Speaking of innovative women, I would really love to take you to meet my mum, who is the current Duchess of Richmond, as you know.
I know she's looking forward to meeting you for tea.
Well, she's the same era as me, but I ought to do a bit of baking before we go.
I'll take something with me.
If I'm having tea with the Duchess, who better to help me than Nimmy? We've decided to make a tea loaf, flavoured with the Duchess' favourite tea, Earl Grey.
So, here I've got 175g of currants.
Mm-hmm.
So in they go.
Really, you could use mixed fruit, but I quite like to put quite a lot of sultanas in, too, so that's another 175 going in there.
And then you just simply pour the tea over the top Mmm.
.
.
and let it soak overnight.
That's it.
Lovely.
So I'll pop this at the back.
So, this has been soaking overnight.
Aha.
Now, that's really plumped up.
Gosh, look at that.
Juicy.
Especially if you make it, sort of, mid-summer, and you had fruit you'd bought in for Christmas cake, you know, it gets a bit dry, so it's very good for plumping it up.
To make the batter, add 275g of self-raising flour, and there's no need to sieve.
In goes 225g of light muscovado sugar and one large egg.
And then it's a matter of just mixing this together, and it's easier to do it by hand, because you can't use a mixing machine with all that fruit.
Yes.
Transfer the mixture into a greased and lined two-pound loaf tin.
And then I'm just going to shake that for our level.
Mm-hmm.
Now, can you go and pop that in the oven for me? Absolutely.
It'll be a pleasure.
That goes in at 150 fan for about an hour and three quarters.
So, I've popped it in the oven.
and I've brought some photographs Oh, good, let's have a look.
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that I thought I might show you, of how it was.
Here we've got, this is a picture of me with my brother, Charles.
That's the present Lord March? That's correct, yes.
He was a nice little chap, wasn't he? He was, he was such a lovely Well, he still is a lovely brother.
And there's my younger sister, Louisa, who's five years younger than me.
And there we are, rocking in front of the house.
What are your memories when you were young with your mother? Well, I don't know whether it was an instinct, but she was already by that time wanting to use organic and healthy and as unadulterated The food needed to be as unadulterated as possible.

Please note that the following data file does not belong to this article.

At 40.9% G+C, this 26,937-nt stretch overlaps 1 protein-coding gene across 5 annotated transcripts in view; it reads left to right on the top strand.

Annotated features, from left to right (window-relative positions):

I realised that, if it weren't for the organic seed that she planted, then we wouldn't have this beautiful farm that we have at Goodwood.
And this is Mum? Right.
That's my mother.
Lovely.
She was also very stylish.
That's my dad.
Oh, it smells wonderful.
There we are.
Right, I'll pop that on top.
Ah! One, two, three.
Hooray! I'm going to just tip it.
OK.
It's still quite warm, obviously.
That's it.
There we go.
So, there's no chance, you're not going to have any now! We've got to let that get cold and then it needs cutting, and lots of unsalted butter on it.
Oh, lovely.
I know Mum will love it.
She and her husband, the tenth Duke, now live in the dower house on the estate, but I'm lucky enough to be having tea with the Duchess in the magnificent library at Goodwood, which for centuries the family has used as their drawing room.
If you'd like to just come through here.
Ah, Monty, wonderful.
Mary has something for you.
Can I leave that with you? You certainly can.
Lovely.
Thank you.
I'd love to introduce you to my mother.
Mummy.
Mary Berry needs no introduction.
How lovely to see you.
I'm thrilled to be here.
Come and sit down.
Gosh, that looks quite high with my short legs.
Well, I think it'll give way.
Wow! Oh! Oh, talk about sinking into it.
Lovely.
It's getting out of it that's the problem.
I'm going to leave you fine women to get on with it.
Are you going? I'll see you later, OK? Oh, Monty, that looks really nice.
It looks wonderful.
Have a taste of the loaf and see what you think.
We must taste that.
Mmm.
Really delicious.
So, this room is so beautiful.
Is it exactly the same as when you lived here? Yes, pretty much.
And it'sit's a very favourite room.
Strangely, used to do yoga once.